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Get informed & involved to fight injustice

Sean Kennedy
Sean Kennedy

“Those who give up liberty for security deserve neither.” These words from Benjamin Franklin remain immortal through centuries, inspiring people to stand up for their freedom and safety. Indeed, this quote has never rung more true, as our current system of justice offers us neither.

The media firestorm surrounding the murders of Eric Gardner, Michael Brown and countless others by police forces highlights the increasingly apparent fact that our system of justice is fatally flawed. Law enforcement is becoming increasingly reliant on lethal force to combat criminals, and officers aren’t being held to the same standards as civilians.  According to the National Police Misconduct Report, police officers are five times more likely to be accused of sexual assault or murder than average citizens, yet are 40 percent less likely to get convicted. We cannot tolerate this inequality in justice and the use of lethal force by law enforcement. On the CSU campus, where only 18 percent of students can be considered “minorities”, it is easy to avoid and ignore the racial aspect of law enforcement abuse. However, the tragedies in Ferguson and Staten Island are only snapshots of a larger, uglier trend of racial subjugation by our police and justice system.


We cannot tolerate a justice system in which black men are six times more likely be imprisoned than white men. We cannot pledge to a country that holds five percent of the world’s people, but boasts a quarter of its prisoners. We cannot accept law enforcement that uses lethal force on nonviolent criminals or a justice system that is content to spend billions fueling systematic poverty. The national stage is primed for action and every one of us must play a part in changing history, we cannot remain complacent any longer as we are wont to do.

Some people around campus may wonder how they can make a difference; they may feel that, as students at CSU, they are isolated from the problem and have neither the motivation or means to stand up for what is right. However, regardless of who or where you are, this is an issue that affects you and that you have the power to fight. The flaws in our law enforcement and legal system are a national phenomenon that have the ability to impact everyone, everywhere. Given the way law enforcement has been shown to treat minorities and social protesters, what is to say that any independent voice is safe from subjugation? We as students  are more than capable of spurring change in our community. Here are some actions you can take right now to fight injustice in Fort Collins:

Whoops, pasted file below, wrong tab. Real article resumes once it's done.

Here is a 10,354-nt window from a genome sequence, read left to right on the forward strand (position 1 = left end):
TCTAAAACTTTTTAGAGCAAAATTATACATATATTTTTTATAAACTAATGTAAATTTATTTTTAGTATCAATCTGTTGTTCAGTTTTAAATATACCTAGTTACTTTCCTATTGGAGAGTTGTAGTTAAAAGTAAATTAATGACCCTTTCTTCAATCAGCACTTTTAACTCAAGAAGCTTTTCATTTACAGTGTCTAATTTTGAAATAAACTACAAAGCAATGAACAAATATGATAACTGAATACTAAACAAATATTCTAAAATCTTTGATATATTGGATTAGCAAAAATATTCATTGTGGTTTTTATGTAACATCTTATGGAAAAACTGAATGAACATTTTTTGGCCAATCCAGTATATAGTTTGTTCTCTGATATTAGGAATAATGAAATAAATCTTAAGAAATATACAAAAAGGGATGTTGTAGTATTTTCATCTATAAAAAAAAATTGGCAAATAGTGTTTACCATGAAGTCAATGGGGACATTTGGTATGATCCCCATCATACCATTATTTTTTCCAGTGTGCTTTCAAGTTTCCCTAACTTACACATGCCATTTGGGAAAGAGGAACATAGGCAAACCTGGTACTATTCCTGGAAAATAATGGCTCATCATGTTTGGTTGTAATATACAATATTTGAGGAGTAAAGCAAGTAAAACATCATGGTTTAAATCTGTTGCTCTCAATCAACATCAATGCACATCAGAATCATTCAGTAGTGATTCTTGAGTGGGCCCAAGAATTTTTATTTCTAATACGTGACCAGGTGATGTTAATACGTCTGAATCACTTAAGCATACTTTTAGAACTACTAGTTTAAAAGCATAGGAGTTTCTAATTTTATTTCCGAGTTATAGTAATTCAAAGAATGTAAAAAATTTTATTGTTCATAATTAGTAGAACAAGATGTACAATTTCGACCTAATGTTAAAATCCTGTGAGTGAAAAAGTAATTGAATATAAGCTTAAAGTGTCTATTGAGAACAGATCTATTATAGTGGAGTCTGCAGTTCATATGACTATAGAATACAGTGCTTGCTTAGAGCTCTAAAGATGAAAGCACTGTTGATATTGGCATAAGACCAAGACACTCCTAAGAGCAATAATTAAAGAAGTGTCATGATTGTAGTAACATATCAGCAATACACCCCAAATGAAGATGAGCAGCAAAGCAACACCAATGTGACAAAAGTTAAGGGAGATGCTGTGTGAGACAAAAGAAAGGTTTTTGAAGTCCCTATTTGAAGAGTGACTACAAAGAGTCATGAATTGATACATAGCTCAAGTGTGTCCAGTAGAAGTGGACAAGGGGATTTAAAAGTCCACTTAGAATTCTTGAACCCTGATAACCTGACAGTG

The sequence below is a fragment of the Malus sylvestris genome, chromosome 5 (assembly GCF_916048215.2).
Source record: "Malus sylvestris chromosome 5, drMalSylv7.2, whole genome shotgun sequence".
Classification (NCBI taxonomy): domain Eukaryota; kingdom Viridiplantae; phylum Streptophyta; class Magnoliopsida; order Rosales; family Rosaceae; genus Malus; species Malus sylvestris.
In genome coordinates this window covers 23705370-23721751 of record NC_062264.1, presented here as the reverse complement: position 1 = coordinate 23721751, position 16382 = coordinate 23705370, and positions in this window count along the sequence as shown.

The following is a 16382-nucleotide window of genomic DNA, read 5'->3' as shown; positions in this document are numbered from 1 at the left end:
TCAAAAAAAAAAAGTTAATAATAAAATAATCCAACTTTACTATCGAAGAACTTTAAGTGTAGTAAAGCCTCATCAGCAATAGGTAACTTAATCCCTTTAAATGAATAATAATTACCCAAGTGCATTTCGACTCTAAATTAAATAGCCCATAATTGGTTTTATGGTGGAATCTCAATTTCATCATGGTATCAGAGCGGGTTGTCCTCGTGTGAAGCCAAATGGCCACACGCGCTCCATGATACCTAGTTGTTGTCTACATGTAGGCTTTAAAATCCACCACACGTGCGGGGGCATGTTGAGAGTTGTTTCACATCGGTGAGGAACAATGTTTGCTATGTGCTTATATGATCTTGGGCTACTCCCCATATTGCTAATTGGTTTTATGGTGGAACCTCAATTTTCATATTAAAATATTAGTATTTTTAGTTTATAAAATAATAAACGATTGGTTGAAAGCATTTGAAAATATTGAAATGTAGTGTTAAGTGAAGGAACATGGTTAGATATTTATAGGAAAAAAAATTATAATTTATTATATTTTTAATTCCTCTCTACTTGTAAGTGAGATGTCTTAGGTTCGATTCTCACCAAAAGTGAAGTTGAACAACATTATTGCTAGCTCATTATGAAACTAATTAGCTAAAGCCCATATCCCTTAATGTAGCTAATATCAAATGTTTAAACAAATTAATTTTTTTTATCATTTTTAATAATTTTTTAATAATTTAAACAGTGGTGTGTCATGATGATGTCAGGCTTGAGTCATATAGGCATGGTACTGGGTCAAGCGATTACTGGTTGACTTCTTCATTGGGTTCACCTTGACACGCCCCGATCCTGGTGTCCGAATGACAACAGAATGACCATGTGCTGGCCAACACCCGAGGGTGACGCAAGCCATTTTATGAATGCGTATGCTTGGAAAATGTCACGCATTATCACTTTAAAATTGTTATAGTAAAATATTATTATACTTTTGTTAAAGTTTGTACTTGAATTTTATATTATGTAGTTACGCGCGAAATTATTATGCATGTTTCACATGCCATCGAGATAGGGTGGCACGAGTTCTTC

Read up on your rights. You owe it to yourself as an individual to know your rights as a citizen. Memorize the Fourth Amendment, and learn how it applies to your life. In most cases, police officers are not allowed to search you or your property without a warrant or your consent. Some law enforcement officials use consent as a way to conduct searches that would otherwise be illegal. Arm yourself with information, and do not allow yourself to be intimidated into consenting to anything against your will.

Participate in politics. Any hope we have of changing the legal system will come through elections. Therefore, it is paramount that everyone get familiar with their political representation- especially local officials. We have the most influence over leadership in our own town than officials at any other level, and yet local elections see half the turnout of state and national elections. Learn about the policies of your local leadership and attend City Council meetings. Starting the conversation with city officials takes the most effort, but will yield the greatest results.

Protect your peers.  Keep an eye out for others wherever you are, and speak out when you witness discrimination or injustice in your community. Do not be afraid to videotape or record anything troubling you see or hear — it is illegal for law enforcement to confiscate your cell phone or other personal effects. As members of the social media generation, we are the most capable at capturing injustice in our communities and making the world aware of social issues. Utilize the power of multimedia for good.

Show respect to all parties. Fight for equality for all, but pay respect to law enforcement until they give you reason to revoke it. While our law enforcement and legal system are fatally flawed, that does not make every cop and judge a villain — most are hardworking people that do their best to protect their communities. Keep in mind that only 1 in 117 police officers are accused of misconduct each year, and that advocating an “us vs. them” mentality will only contribute to the problem. Everyone is innocent until proven guilty, regardless of their place in the discussion.

It would be easy to wax on about “reform”and how things are going to change, but calls for action amount to nothing more than wishful thinking unless they are carried out on an individual level.  Movements are only strong as their members, and true change starts through each one of us. These are some of the many concrete actions you can take today to fight for equality and justice. Get informed and get involved to protect yourself and get the wheel of change rolling in our community.

Collegian Senior Columnist Sean Kennedy can be reached at or on Twitter @seanskenn.

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